Thursday, June 30, 2011

Ronia, the Robber's Daughter, by Astrid Lindgren


Another classic from my childhood. Lindgren is a very capable Swedish author (best known for Pippi Longstocking and Mio, My Son), and this book is a great example. Lindgren presents the life of a robber's daughter quite compellingly--the day to day pleasures of life in and around the woods are told in vivid detail; the reality of robbing and other adult concerns are only vaguely addressed. In that sense, it is very like a child's view of life. Ronia, the title character, is spunky and courageous, and her friendship with Birk, the rival chieftain's son, is quite touching. The family unit is portrayed fairly well. There is some violence, though it's mostly fear of things about to happen--there is not much gore. Overall, the book has good things to say about the foolishness of feuds (and possibly even racism), the wisdom of children, the love of a father for his daughter, the importance of friendship, and the morality of robbery as a career. The story largely reads like a children's story--that is, a story from the child's point of view. Some problems loom larger, while others recede into almost nothing...and not the problems you'd expect from an adult point of view. It's artfully done, and the result is a fun yet compelling story. Which is hardly surprising, from Lindgren.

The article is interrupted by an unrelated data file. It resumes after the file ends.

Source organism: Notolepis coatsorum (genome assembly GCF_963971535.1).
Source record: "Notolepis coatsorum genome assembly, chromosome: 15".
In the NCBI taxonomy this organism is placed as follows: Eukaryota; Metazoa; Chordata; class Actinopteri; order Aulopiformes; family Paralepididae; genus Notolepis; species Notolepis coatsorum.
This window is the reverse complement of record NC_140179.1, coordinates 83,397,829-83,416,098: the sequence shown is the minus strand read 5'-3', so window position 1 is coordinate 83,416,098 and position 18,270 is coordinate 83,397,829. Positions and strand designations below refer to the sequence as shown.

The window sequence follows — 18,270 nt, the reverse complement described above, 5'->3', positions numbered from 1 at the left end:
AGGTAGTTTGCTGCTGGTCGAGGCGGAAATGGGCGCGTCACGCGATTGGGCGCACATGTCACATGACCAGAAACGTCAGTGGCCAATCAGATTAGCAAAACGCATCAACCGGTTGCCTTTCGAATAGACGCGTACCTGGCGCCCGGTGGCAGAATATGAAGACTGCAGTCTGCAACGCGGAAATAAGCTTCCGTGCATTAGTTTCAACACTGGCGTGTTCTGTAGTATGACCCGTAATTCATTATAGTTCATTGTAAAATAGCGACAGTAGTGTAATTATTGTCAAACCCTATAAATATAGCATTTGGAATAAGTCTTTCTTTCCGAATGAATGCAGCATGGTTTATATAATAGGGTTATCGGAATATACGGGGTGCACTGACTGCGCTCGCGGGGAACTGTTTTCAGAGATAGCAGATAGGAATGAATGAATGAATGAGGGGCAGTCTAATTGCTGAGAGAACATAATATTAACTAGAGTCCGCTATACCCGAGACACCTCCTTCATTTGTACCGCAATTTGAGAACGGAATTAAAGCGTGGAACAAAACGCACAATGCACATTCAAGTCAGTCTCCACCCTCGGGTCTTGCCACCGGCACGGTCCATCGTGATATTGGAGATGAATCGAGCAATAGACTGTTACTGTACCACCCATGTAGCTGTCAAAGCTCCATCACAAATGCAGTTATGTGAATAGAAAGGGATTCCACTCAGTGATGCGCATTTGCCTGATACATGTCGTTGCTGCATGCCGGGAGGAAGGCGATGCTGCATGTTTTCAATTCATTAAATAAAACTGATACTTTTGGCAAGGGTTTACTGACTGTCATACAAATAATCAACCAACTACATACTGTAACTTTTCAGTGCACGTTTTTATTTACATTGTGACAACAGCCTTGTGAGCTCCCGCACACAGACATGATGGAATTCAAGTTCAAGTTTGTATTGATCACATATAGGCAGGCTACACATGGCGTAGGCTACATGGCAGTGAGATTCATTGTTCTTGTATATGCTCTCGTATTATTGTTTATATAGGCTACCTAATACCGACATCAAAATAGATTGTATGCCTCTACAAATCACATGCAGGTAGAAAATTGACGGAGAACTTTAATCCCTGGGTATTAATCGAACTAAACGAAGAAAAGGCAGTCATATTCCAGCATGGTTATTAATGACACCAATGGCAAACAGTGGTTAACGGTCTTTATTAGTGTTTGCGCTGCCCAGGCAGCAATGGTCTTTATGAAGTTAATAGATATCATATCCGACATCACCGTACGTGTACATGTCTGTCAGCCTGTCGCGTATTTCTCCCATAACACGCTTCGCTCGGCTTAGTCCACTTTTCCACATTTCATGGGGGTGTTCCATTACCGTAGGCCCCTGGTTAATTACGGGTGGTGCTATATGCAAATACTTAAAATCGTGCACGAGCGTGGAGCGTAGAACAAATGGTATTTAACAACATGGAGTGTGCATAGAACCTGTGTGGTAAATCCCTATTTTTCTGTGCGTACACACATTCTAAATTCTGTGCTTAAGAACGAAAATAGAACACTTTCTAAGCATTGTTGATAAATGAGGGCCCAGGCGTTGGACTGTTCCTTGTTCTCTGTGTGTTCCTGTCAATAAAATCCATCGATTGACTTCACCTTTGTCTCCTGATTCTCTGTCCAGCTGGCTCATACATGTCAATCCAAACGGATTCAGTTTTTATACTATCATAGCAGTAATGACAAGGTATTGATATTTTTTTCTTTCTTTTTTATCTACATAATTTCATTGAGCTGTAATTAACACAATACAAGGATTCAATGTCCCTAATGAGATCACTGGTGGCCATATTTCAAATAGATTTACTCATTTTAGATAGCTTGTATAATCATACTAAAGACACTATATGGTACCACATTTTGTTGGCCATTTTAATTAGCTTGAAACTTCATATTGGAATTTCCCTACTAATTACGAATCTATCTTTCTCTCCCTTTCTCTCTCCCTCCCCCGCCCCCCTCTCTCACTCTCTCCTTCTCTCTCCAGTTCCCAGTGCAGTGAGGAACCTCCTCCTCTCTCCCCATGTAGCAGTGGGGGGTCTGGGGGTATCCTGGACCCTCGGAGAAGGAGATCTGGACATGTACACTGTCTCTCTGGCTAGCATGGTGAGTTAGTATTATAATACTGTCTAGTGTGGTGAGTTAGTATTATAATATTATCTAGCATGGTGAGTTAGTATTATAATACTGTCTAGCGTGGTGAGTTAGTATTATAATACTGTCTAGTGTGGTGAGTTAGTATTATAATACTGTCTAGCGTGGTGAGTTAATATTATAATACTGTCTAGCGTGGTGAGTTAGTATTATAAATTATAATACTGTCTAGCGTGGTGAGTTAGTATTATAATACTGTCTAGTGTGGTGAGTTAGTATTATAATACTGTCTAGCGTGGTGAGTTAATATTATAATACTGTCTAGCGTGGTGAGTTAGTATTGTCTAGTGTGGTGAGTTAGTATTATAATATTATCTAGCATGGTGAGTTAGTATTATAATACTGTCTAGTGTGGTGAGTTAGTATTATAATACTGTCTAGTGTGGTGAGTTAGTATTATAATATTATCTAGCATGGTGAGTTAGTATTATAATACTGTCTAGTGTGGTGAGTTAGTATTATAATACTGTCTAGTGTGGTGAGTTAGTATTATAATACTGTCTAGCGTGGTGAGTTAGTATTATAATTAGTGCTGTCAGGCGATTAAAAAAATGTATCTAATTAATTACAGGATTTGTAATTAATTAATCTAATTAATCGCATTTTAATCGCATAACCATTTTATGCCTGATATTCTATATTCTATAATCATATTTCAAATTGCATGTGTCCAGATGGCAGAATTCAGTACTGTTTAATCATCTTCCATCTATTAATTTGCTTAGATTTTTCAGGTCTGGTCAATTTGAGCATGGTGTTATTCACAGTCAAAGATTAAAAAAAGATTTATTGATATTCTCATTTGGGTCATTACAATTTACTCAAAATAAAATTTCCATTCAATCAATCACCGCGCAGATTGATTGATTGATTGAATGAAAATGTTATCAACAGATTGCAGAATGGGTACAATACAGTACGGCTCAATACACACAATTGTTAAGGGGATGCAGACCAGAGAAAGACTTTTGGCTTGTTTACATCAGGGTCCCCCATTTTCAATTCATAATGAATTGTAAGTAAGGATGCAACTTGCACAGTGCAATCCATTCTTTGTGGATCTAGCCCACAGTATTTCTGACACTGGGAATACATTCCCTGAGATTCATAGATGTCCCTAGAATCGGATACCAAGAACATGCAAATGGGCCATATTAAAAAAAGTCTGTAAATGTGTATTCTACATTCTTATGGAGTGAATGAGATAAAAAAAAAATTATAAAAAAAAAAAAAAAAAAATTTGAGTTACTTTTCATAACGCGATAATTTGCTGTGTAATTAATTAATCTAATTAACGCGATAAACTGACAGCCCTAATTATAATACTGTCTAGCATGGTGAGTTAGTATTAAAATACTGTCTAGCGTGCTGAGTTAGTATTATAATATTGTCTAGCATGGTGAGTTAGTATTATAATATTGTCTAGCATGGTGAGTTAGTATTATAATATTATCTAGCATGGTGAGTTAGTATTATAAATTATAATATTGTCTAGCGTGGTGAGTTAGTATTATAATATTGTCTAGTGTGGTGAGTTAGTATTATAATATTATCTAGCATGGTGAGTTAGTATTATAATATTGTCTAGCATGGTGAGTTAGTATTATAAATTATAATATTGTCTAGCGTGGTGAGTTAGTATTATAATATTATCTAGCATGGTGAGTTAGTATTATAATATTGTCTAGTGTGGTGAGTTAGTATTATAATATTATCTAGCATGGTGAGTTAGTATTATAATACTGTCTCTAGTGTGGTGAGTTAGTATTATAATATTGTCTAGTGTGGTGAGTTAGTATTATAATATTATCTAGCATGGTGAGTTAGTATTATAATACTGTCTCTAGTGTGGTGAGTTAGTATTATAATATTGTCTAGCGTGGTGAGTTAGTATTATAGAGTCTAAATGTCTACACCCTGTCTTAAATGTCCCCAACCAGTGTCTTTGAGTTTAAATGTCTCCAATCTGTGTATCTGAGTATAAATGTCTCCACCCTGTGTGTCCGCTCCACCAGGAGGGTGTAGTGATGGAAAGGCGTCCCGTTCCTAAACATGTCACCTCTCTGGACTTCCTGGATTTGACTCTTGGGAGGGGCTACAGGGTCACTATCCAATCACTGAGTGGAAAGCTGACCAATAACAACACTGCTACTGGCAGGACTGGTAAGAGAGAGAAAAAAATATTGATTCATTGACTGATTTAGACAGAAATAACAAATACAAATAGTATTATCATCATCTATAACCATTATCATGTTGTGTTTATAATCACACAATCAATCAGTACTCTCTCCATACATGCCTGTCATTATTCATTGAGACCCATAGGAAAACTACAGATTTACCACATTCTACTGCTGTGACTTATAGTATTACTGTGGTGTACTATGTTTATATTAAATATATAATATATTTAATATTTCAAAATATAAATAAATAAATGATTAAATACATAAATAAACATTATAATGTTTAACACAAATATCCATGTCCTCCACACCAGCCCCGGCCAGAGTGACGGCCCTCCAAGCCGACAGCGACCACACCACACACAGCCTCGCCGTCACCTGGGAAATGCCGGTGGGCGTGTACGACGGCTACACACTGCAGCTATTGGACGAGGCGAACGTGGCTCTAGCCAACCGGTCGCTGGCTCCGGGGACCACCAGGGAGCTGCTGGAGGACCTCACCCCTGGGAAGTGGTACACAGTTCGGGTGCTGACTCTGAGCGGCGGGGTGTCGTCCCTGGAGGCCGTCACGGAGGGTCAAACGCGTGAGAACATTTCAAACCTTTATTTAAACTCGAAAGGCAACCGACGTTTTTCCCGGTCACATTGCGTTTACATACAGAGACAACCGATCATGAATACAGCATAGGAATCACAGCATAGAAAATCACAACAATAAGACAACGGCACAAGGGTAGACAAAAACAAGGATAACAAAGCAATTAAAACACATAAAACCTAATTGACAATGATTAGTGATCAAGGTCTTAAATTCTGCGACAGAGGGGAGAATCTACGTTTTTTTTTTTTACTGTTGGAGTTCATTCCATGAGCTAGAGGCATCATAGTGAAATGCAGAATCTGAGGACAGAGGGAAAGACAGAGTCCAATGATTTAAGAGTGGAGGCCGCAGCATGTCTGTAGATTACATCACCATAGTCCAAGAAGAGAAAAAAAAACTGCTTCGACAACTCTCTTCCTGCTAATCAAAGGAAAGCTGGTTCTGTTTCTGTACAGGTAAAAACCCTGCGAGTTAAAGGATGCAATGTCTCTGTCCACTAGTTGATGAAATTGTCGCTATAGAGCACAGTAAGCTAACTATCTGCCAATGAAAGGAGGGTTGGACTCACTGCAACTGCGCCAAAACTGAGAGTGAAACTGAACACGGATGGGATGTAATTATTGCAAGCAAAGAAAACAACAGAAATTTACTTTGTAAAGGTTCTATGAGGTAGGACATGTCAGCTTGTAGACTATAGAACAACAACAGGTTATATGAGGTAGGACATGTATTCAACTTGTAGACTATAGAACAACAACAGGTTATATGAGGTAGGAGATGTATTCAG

Definitely worth reading.

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